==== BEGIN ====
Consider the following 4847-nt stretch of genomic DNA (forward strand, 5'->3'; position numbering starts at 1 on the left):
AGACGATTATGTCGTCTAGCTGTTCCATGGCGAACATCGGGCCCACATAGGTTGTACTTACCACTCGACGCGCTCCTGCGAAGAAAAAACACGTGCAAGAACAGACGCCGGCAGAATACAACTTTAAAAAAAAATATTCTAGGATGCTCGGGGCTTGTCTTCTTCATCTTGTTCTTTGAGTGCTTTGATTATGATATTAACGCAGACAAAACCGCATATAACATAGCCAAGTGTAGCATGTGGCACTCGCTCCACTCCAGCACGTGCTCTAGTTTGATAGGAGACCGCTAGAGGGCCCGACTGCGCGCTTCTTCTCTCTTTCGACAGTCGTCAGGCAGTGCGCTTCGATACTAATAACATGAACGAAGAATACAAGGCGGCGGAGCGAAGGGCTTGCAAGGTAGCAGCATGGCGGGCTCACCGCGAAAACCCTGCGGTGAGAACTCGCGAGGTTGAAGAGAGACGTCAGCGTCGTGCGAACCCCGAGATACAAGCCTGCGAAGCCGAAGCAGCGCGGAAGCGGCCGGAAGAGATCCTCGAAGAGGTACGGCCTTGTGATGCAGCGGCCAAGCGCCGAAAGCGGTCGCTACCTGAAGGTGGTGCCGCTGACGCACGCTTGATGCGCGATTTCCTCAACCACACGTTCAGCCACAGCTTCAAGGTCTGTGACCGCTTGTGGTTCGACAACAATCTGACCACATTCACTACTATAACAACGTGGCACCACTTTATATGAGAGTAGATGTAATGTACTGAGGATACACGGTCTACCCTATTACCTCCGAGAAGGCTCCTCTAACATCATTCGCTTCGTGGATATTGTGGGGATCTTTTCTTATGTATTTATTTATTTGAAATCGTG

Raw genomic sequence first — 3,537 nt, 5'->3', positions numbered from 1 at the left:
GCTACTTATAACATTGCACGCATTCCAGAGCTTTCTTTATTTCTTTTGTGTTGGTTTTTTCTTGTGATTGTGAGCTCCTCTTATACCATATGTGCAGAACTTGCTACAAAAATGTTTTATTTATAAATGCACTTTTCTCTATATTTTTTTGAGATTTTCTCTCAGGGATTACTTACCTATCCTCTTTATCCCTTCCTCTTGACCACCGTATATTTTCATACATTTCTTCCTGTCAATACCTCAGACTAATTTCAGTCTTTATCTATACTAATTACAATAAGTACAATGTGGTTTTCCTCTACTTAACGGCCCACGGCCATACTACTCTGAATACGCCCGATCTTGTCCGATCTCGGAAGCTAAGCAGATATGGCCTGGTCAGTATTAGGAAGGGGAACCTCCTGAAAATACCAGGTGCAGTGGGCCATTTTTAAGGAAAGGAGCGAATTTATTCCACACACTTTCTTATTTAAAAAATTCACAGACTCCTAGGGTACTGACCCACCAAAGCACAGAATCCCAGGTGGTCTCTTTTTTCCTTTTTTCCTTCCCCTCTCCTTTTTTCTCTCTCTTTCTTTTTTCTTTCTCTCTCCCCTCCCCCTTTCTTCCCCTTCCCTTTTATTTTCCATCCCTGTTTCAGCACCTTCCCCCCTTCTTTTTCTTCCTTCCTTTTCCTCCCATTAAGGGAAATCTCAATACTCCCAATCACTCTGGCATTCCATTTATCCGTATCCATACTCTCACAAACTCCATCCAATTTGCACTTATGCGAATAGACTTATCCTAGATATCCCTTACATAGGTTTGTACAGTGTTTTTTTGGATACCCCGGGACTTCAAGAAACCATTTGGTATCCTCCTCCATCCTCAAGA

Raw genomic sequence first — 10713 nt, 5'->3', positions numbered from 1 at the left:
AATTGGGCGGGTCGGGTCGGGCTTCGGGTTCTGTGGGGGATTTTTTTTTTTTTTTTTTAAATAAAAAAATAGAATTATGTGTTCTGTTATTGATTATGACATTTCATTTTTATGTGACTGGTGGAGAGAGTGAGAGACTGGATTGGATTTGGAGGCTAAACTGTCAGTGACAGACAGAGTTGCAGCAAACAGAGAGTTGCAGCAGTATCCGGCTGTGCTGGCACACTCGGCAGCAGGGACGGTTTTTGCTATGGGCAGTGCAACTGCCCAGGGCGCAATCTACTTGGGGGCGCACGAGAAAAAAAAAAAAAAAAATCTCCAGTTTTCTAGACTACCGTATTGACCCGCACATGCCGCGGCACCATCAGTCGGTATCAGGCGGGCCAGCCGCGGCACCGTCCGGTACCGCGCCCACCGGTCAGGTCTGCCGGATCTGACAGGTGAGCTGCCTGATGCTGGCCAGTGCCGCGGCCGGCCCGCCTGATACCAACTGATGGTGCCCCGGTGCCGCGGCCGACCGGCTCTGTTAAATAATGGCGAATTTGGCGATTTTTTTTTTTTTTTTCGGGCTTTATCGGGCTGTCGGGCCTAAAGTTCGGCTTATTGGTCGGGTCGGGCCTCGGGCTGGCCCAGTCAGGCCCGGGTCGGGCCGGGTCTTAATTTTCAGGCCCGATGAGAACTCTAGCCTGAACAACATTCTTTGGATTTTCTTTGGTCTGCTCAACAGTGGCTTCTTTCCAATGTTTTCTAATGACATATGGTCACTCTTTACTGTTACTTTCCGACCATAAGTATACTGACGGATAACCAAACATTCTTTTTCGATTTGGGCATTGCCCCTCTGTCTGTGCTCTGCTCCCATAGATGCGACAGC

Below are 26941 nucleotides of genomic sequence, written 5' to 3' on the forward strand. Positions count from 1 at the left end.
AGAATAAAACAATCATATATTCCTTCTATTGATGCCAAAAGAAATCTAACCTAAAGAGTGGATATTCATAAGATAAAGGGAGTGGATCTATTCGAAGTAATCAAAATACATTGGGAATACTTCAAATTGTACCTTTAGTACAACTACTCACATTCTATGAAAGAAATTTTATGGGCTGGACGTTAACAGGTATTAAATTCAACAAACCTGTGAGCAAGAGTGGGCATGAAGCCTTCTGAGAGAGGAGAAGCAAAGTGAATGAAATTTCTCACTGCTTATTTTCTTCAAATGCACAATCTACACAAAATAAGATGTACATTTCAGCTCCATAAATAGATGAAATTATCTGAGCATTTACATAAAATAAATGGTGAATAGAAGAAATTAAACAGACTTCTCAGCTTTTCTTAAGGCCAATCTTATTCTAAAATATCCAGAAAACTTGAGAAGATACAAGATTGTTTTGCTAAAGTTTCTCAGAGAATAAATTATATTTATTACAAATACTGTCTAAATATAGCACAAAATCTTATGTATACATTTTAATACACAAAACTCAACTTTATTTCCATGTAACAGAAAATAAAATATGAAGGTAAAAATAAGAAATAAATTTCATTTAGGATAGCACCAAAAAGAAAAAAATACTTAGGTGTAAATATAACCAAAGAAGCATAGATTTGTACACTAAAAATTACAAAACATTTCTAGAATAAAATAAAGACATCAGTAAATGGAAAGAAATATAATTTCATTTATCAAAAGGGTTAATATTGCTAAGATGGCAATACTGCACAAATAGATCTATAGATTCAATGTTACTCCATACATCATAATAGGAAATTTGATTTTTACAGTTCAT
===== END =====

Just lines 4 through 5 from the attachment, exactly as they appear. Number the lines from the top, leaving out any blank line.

GCTACTTATAACATTGCACGCATTCCAGAGCTTTCTTTATTTCTTTTGTGTTGGTTTTTTCTTGTGATTGTGAGCTCCTCTTATACCATATGTGCAGAACTTGCTACAAAAATGTTTTATTTATAAATGCACTTTTCTCTATATTTTTTTGAGATTTTCTCTCAGGGATTACTTACCTATCCTCTTTATCCCTTCCTCTTGACCACCGTATATTTTCATACATTTCTTCCTGTCAATACCTCAGACTAATTTCAGTCTTTATCTATACTAATTACAATAAGTACAATGTGGTTTTCCTCTACTTAACGGCCCACGGCCATACTACTCTGAATACGCCCGATCTTGTCCGATCTCGGAAGCTAAGCAGATATGGCCTGGTCAGTATTAGGAAGGGGAACCTCCTGAAAATACCAGGTGCAGTGGGCCATTTTTAAGGAAAGGAGCGAATTTATTCCACACACTTTCTTATTTAAAAAATTCACAGACTCCTAGGGTACTGACCCACCAAAGCACAGAATCCCAGGTGGTCTCTTTTTTCCTTTTTTCCTTCCCCTCTCCTTTTTTCTCTCTCTTTCTTTTTTCTTTCTCTCTCCCCTCCCCCTTTCTTCCCCTTCCCTTTTATTTTCCATCCCTGTTTCAGCACCTTCCCCCCTTCTTTTTCTTCCTTCCTTTTCCTCCCATTAAGGGAAATCTCAATACTCCCAATCACTCTGGCATTCCATTTATCCGTATCCATACTCTCACAAACTCCATCCAATTTGCACTTATGCGAATAGACTTATCCTAGATATCCCTTACATAGGTTTGTACAGTGTTTTTTTGGATACCCCGGGACTTCAAGAAACCATTTGGTATCCTCCTCCATCCTCAAGA

Raw genomic sequence first — 10713 nt, 5'->3', positions numbered from 1 at the left: